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Achieving any goal can be easier if you have a way to measure and track your success, and writing is no exception. ClearVoice brings together data about all the articles you’ve written from all the sites you contribute to. With that data, it gives you a score from 1 to 100 for “an objective measure of your voice”.
If you keep a blog or publish other kinds of writing online, you’ve probably felt it hard to be motivated to write as often as you would like to publish. Imagine how motivating it could be to to know how many articles you’ve published; how many words you’ve written; how many social media shares your articles received; or how many comments you’ve gotten. In total.
ClearVoice helps you find out who the influential writers are, also the topics that are relevant to you and your industry. For brands, publishers, and curious readers, the site aims to be the single window to find social influencers.
Using The ClearVoice Search Engine
On ClearVoice.com you can type in the name of an online writer, a topic, a website, or blog. You can see the search results without creating a full-fledged account — just use an email address.
Finding Influential Authors
Type in any topic you want into ClearVoice’s search bar and it will return a list of the most influential authors, sites, and topics. For example, let’s say you search for “physics”. You’ll see some of the most prominent digitally signed magazines, blogs, and authors who write about physics, sorted by score.
If you see a site or a person that represents you, and is unclaimed, you’ll be able to hover over it and see ‘This is me” and can proceed to claim the profile.
ClearVoice is in Beta right now, and it needs some time to grow and improve its search results. As you can see in the above example, ClearVoice doesn’t realise that Casey Johnson is a technology writer, despite her background education in physics.
However, it’s still a quick way to learn the top names in any field, how much they’ve written and how many sites they publish on. You’ll also see two-line author bios for each person. There are plenty of other tidbits of information that could be important for someone looking to hire a writer, too.
Getting Digitally Signed
ClearVoice’s formula weighs the power of the site you post on, how often you post, how many sites you contribute to, and how well your articles do on social media for all content that is “digitally signed”.
To be digitally signed, your articles should have Authorship markup in the HTML that attributes your articles to your Google+ or Twitter Account. Many authors will have two ClearVoice profiles, one for Google+ and one for Twitter, that can be merged. Once you merge your profiles and claim your ClearVoice page, your score will take into account all your published work, and you can edit some of what your page says about you for the public view.
Ways To Explore Your Scores
Every ClearVoice author gets a neat little bio page. If you’re an author you should take pride in seeing the volume of words you’ve written — it takes a long time to build up a body of work, but it pays off.
Once you have your account all in order (claimed, and merged if you had multiple ones), there are a couple of neat things you can do. I like sorting my articles by “Most Engaging” because it gives me a good view of the kind of content that resonates with my audiences. It’s also valuable for me to see what kind of articles get shared widely on which social media platforms.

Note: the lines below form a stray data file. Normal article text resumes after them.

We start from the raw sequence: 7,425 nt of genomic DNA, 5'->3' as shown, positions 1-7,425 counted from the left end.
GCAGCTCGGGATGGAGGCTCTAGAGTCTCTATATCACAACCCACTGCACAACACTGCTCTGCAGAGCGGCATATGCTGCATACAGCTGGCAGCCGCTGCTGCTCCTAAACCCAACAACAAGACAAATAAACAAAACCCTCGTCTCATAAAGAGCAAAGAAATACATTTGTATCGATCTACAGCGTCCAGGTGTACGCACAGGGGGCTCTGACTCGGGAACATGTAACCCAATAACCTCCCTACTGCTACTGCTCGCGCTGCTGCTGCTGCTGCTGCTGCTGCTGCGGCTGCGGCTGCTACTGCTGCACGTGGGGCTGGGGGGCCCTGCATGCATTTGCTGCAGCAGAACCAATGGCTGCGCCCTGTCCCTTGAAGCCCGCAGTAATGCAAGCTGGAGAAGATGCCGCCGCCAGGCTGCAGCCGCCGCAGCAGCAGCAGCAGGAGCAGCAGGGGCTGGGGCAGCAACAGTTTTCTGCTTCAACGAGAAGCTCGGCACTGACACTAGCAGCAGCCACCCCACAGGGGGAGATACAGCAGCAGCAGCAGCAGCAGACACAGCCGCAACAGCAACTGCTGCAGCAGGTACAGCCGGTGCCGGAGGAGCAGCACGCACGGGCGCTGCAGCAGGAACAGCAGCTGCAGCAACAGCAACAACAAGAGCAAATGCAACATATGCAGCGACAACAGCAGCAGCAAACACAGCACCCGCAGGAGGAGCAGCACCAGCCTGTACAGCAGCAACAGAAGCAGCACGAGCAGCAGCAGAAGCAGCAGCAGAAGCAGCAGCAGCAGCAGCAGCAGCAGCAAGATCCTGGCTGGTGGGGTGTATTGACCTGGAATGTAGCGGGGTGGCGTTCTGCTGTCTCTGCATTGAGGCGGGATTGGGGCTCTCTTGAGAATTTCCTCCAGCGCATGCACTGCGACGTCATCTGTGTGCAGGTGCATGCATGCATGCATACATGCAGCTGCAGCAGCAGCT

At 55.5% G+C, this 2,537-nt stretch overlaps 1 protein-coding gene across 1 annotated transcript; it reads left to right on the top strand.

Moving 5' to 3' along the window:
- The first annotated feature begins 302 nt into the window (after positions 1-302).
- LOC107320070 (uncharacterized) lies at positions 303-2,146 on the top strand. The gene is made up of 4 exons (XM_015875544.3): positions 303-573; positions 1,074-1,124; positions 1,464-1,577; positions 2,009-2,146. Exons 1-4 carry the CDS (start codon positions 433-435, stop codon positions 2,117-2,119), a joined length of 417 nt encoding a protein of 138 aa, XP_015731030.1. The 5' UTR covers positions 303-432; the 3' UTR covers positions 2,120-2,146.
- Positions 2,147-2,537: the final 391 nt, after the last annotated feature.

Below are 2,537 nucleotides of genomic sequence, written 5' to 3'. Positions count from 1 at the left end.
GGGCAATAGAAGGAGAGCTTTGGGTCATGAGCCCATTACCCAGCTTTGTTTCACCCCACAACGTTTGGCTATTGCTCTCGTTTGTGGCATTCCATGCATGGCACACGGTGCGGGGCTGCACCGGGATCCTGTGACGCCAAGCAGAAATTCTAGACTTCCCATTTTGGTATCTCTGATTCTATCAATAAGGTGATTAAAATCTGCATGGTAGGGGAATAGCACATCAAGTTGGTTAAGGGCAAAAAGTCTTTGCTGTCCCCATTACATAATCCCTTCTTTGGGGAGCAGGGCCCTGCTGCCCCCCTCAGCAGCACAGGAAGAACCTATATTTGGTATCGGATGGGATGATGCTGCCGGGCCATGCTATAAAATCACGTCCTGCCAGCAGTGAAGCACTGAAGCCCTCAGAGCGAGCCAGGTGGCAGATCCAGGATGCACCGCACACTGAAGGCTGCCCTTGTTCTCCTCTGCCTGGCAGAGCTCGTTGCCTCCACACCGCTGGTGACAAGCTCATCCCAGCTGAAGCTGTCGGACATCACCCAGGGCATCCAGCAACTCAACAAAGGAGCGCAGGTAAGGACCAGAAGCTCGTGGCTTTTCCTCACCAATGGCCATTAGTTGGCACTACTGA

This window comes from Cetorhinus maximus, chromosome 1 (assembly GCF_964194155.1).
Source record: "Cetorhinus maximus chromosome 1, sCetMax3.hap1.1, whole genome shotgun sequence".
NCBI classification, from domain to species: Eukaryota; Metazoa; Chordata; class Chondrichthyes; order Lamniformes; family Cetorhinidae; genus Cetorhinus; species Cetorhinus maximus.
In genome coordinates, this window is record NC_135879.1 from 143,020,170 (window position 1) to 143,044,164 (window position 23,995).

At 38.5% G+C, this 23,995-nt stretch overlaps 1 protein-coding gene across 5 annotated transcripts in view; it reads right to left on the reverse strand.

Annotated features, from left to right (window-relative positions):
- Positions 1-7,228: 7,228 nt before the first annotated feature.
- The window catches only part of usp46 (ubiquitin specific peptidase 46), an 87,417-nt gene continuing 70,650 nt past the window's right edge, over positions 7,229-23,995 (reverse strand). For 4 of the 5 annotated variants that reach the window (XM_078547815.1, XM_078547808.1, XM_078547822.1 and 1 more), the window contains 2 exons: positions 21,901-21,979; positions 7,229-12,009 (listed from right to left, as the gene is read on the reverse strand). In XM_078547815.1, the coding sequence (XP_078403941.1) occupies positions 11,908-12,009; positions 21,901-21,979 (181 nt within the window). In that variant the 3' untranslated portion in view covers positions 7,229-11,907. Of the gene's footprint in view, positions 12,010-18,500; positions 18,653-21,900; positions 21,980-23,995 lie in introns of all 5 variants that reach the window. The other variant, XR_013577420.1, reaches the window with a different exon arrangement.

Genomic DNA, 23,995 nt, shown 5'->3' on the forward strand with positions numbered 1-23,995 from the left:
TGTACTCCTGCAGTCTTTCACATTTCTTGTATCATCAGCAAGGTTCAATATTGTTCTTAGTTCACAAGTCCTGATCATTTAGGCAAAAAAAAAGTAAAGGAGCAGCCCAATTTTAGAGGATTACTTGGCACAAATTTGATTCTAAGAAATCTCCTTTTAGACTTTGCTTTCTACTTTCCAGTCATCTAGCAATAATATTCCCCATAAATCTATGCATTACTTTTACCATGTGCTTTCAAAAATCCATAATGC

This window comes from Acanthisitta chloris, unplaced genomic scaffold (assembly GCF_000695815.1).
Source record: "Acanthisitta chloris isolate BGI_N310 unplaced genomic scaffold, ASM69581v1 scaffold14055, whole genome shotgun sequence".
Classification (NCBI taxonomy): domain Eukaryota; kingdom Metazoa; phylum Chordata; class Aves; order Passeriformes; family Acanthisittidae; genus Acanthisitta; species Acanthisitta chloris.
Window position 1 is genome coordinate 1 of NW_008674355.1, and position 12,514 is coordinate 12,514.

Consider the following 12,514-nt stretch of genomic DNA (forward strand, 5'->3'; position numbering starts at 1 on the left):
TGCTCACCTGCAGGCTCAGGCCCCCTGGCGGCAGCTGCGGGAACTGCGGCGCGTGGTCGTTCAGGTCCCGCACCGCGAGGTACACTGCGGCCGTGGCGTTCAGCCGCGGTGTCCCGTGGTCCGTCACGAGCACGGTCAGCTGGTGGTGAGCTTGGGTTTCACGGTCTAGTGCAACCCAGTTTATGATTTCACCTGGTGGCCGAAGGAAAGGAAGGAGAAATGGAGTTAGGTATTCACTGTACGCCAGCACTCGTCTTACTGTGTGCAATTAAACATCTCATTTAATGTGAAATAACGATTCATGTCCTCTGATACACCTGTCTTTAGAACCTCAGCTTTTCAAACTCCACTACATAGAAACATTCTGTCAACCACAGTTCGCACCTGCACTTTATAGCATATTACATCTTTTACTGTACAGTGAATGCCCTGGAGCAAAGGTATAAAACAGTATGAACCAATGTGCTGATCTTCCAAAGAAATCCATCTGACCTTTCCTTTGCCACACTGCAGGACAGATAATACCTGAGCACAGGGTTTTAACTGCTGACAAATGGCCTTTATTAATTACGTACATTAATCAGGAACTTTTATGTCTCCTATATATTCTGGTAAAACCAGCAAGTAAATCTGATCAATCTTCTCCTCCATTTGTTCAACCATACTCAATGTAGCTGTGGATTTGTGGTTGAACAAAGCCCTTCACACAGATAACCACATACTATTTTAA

Certain topics get more traction on Google+, others do better on Facebook. If you have a network you want to build a bigger presence on, that can help you figure out what kind of content you should write more.
You can also manually add articles to your profile. The article must have proper authorship markup to count towards your score.
Building Your Personal Brand
In the future, brands and publishers will have access to a “content assignment desk” which ClearVoice describes as a platform that will allow them to connect with subject matter experts, and simplify freelancer management.
I think ClearVoice has potential to be career-boosting for many writers. You’ve probably heard the resume tip to quantify your achievements whenever possible. Maybe you’ve felt like that it is unfair to ask this of writers, because it can be hard to quantify the success of our work, or measure the ROI (Return on Investment). But when ClearVoice comes out of Beta and more people have heard of it, we may all be considering including our scores on our resumes, or on our LinkedIn profiles.
At this time ClearVoice doesn’t integrate with LinkedIn, or the social scoring site Klout, but that seems like a logical progression to me.
We all need something to reach for in our careers. Some strive for the satisfaction of a job well done, or a problem solved. Some strive for happy customers, or more sales. Some strive to resonate with our audiences. These goals can seem ever far away when we lack a way to measure them, but ClearVoice makes it concrete for writers.
I’m not saying you should obsess over your score, or compete with your coworkers (much). I’m saying it’s healthy to pop by your ClearVoice page once in a while and see how its going. See the satisfaction of your published word count rise ever higher. Relish in the number of people who liked your work so much they thought their friends should see it too. That’s a testament of success, to me at least.
Then get back to writing.
What Do You think of ClearVoice?
What do you think – should writers be assigned scores and ranked among their peers? Does it make you feel accomplished, or just anxious? Could you see your score being a badge of honour one day, or do you think you’ll always be unsatisfied as long as you don’t have a perfect 100? Do you think your ClearVoice score is fair and accurate?